If you decide that you really want battery storage, the competitive finance offered through Ratesetter allows you to install a battery now and start paying it off while receiving benefits in reduced electricity costs (please note this is not a financial recommendation, purely one of the available options).
Why is there such a big price difference between brands?
Like everything, the price of batteries is based on manufacturing complexity, available features and branding and marketing. While battery technologies might be quite similar, the battery operating systems can vary significantly. Even though all battery systems purchased as part of this scheme have to be virtual power plant (VPP) ready, some have added features. sonnen equipment is currently being used in battery and VPP trials around the world. Their system learns your home’s consumption patterns as well as checks the weather to ensure the battery performs at its peak. Visit their website for more details.
Do I really need all the bells and whistles?
If you are already a switched-on energy user (see what we did there!?), who knows what your solar system consumes and are careful with your household consumption, a basic battery system will probably be fine for you. You will need to be prepared to watch the battery depth-of-discharge and status and make adjustments as needed. If on the other hand, you want a system that you can set and forget, a battery system with smarter controls is recommended. This will ensure battery longevity and the best return on your investment.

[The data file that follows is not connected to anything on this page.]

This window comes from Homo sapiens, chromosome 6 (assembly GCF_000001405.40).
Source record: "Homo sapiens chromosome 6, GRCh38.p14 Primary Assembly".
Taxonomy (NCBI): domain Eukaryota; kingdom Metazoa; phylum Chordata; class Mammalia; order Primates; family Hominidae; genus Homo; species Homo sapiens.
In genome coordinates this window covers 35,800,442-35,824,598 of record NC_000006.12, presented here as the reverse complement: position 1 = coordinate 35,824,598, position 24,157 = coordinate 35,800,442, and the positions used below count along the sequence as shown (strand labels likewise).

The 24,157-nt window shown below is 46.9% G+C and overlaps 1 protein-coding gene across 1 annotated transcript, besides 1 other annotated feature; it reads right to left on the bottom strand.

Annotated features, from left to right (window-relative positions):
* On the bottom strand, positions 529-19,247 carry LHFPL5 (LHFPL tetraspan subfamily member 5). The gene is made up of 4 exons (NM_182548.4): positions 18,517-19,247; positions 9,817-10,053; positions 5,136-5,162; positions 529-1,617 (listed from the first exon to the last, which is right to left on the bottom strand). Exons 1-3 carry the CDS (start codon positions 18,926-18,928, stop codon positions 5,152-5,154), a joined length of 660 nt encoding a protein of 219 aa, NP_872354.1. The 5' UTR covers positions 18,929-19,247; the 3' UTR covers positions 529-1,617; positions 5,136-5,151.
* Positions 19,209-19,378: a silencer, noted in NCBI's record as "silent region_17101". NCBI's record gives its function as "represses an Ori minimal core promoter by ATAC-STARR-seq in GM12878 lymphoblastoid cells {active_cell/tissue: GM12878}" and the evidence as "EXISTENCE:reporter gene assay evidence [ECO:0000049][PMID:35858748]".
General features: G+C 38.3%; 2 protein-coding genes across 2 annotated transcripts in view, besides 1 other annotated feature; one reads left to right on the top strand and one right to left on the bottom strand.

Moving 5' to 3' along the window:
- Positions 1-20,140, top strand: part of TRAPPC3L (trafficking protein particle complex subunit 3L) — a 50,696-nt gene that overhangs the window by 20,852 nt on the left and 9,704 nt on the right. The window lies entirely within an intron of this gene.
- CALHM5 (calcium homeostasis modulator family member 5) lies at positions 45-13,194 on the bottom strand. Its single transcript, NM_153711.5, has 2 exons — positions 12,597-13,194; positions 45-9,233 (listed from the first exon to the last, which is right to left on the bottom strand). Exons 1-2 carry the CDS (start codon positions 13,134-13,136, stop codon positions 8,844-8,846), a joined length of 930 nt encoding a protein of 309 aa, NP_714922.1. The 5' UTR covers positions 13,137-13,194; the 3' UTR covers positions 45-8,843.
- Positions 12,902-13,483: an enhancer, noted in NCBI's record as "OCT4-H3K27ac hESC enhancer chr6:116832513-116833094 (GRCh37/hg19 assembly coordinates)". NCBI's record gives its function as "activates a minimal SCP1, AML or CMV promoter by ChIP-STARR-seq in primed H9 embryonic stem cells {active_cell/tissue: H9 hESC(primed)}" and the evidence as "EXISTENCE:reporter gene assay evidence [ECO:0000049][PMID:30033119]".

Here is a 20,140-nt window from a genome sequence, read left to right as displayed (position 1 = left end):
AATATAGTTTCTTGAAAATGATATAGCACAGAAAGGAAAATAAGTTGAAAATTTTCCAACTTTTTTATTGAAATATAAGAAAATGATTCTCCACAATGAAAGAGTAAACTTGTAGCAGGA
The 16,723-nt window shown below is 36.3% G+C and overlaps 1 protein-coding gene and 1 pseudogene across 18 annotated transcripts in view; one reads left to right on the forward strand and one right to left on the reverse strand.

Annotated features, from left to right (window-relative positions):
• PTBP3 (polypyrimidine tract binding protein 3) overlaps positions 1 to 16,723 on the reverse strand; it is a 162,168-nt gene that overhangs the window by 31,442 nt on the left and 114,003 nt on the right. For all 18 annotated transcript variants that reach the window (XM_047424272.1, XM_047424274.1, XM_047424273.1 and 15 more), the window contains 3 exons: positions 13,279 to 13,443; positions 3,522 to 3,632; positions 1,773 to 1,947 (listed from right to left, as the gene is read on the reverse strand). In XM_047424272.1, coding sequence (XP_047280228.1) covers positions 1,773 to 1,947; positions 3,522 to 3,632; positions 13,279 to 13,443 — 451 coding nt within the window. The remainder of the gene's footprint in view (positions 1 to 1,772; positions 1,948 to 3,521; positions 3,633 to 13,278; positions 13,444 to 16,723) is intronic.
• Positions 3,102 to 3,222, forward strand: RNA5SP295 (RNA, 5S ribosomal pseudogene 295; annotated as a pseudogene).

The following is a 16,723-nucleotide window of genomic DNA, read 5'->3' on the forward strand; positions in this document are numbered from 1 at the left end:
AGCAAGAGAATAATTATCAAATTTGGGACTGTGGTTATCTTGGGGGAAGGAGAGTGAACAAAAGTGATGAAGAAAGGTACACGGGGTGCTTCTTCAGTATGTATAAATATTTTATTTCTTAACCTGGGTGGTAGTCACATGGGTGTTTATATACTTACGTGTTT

Will I automatically have backup power in a black out?
Not necessarily. Depending on the battery, this may be an additional extra (around $2000) so make sure you ask if this is important to you. Another thing to note is that when the grid power does fail your solar panels will not be generating electricity. This is due to the fact that any excess energy generated by your solar panels will have nowhere to go; the grid is not available to take the excess. The system can be set up to counteract this, however, again, there is an additional cost involved.
Is my investment in a battery storage system ever going to pay for itself?
At current electricity prices, a battery storage system is likely to pay for itself in around 15 years. It is important to note that markets and electricity prices change over time which will ultimately alter your payback. We recommend your decision on battery storage is based more on technical or ethical considerations rather than financial. If you want to reduce your reliance on electricity retailers, ensure you have power when there is a blackout, encourage the development and uptake of new technology, or make full use of your solar panels, then you might think about how installing a battery system will fit within your budget.
Another consideration is that as of January more batteries will be approved under the scheme, driving prices down. It may be advisable to wait until the new year and see what is on offer.
Your question not answered or want to chat to an expert?
Tandem’s Tom Brdanovic is a CEC-certified solar and battery designer and off-grid installer. He is happy to answer any questions about solar or batteries so get in touch on 0411403257 or firstname.lastname@example.org. Alternatively, click here to leave your details and one of our team will be in touch.